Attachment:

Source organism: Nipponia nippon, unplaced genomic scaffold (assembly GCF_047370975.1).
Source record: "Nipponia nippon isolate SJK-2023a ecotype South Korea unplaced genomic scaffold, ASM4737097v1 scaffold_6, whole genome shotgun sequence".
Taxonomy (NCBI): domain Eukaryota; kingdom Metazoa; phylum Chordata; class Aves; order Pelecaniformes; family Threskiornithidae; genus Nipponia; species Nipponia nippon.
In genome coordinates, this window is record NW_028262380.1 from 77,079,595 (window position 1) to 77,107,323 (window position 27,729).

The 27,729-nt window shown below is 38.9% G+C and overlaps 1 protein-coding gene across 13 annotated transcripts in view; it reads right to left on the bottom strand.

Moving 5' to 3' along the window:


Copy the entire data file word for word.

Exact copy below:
Source organism: Nipponia nippon, unplaced genomic scaffold (assembly GCF_047370975.1).
Source record: "Nipponia nippon isolate SJK-2023a ecotype South Korea unplaced genomic scaffold, ASM4737097v1 scaffold_6, whole genome shotgun sequence".
Taxonomy (NCBI): domain Eukaryota; kingdom Metazoa; phylum Chordata; class Aves; order Pelecaniformes; family Threskiornithidae; genus Nipponia; species Nipponia nippon.
In genome coordinates, this window is record NW_028262380.1 from 77,079,595 (window position 1) to 77,107,323 (window position 27,729).

The 27,729-nt window shown below is 38.9% G+C and overlaps 1 protein-coding gene across 13 annotated transcripts in view; it reads right to left on the bottom strand.

Moving 5' to 3' along the window: